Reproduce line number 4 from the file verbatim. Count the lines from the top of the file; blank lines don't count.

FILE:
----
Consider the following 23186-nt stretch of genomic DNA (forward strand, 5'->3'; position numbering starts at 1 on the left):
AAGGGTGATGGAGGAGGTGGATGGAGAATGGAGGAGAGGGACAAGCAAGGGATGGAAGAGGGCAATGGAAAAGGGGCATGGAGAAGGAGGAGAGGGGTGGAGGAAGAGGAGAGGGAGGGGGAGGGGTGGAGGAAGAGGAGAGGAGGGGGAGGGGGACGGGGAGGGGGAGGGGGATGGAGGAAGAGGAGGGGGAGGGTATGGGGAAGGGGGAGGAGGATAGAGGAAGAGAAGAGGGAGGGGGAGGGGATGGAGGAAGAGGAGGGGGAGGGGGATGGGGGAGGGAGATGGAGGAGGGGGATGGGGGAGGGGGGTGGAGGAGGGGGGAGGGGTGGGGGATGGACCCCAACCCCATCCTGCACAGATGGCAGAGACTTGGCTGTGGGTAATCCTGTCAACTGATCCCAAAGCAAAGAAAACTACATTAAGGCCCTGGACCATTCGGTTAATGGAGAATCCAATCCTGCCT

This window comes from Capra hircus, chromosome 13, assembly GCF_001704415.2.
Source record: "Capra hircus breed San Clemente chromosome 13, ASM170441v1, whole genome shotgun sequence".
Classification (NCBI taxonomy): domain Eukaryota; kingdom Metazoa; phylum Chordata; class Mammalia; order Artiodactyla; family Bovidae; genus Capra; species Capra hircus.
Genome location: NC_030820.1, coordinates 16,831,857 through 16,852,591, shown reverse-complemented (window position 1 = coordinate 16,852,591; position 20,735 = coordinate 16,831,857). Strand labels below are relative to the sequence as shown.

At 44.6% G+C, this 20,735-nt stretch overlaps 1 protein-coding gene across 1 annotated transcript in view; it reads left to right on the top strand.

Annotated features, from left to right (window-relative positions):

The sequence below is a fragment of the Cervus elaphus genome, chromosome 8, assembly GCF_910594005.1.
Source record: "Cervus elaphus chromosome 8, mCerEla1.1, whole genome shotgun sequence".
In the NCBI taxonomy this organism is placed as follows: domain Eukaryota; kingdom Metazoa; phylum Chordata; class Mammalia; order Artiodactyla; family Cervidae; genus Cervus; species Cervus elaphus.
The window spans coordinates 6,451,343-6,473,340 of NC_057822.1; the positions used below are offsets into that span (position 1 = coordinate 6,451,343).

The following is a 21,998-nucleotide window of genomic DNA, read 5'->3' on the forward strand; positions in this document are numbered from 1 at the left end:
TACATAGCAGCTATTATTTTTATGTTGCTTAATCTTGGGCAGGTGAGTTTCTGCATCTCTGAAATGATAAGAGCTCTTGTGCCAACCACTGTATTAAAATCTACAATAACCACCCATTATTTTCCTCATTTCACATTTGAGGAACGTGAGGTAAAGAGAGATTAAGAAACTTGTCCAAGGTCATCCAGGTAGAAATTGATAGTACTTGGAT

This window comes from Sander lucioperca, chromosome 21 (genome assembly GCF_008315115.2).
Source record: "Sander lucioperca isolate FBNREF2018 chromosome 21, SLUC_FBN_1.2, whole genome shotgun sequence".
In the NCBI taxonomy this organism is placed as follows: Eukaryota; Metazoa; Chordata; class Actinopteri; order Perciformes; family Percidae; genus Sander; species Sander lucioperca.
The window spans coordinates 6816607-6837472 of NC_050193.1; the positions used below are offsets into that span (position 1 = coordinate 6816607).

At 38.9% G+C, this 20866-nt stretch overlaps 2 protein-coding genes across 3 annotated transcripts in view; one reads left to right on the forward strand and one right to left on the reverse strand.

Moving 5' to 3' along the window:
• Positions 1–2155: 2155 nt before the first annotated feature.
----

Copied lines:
Source record: "Capra hircus breed San Clemente chromosome 13, ASM170441v1, whole genome shotgun sequence".